I just got rejected as Head Boy for my school. Although I made it through a few rounds of interviews, I fell short on the final one & ended up not getting the position.

Although it does kind of sting, I am grateful for the opportunity & experience that the application process gave me. I believe that the interviews and application writing scenarios were useful as it prepares me for perhaps future job interviews etc.

However, a part of me can't help but worry.. I am planning on applying for an economics degree at Cambridge/LSE/UCL, how drastically will it affect my application that I was not a part of my school's student council?
Honestly, not at all. Its "nice to have", but no more than that. The real action will be around things you have done that show specific talent / track record in the areas you want to study. Academic achievement tops everything, "some" extra curricular are useful, just to highlight that you had a bit of "spare capacity" at A level and are therefore likely to survive a demanding course that takes things up a notch.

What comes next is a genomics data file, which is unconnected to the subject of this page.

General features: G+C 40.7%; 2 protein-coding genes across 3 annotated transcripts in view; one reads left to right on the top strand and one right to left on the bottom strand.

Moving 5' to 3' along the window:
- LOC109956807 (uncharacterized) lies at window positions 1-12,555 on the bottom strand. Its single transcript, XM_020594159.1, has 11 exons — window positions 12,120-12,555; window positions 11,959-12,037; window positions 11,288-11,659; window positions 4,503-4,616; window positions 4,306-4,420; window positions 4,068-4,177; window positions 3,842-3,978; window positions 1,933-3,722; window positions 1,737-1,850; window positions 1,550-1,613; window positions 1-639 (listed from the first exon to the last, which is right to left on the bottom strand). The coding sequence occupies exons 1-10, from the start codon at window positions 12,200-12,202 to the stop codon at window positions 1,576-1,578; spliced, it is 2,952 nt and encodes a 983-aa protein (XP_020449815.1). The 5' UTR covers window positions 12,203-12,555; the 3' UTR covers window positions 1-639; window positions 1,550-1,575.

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confuzzledteen
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Thank you for the replies so far, guys! I'm currently in Y12 and I'm a maths prefect (and mentor, to the younger years), as well as concertmaster for my school's orchestra & I do some volunteering CCAs and have been on a service trip overseas before to help a rural village school there. Do you think that these extracurriculars would be sufficient?
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Mosaic4
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(Original post by confuzzledteen)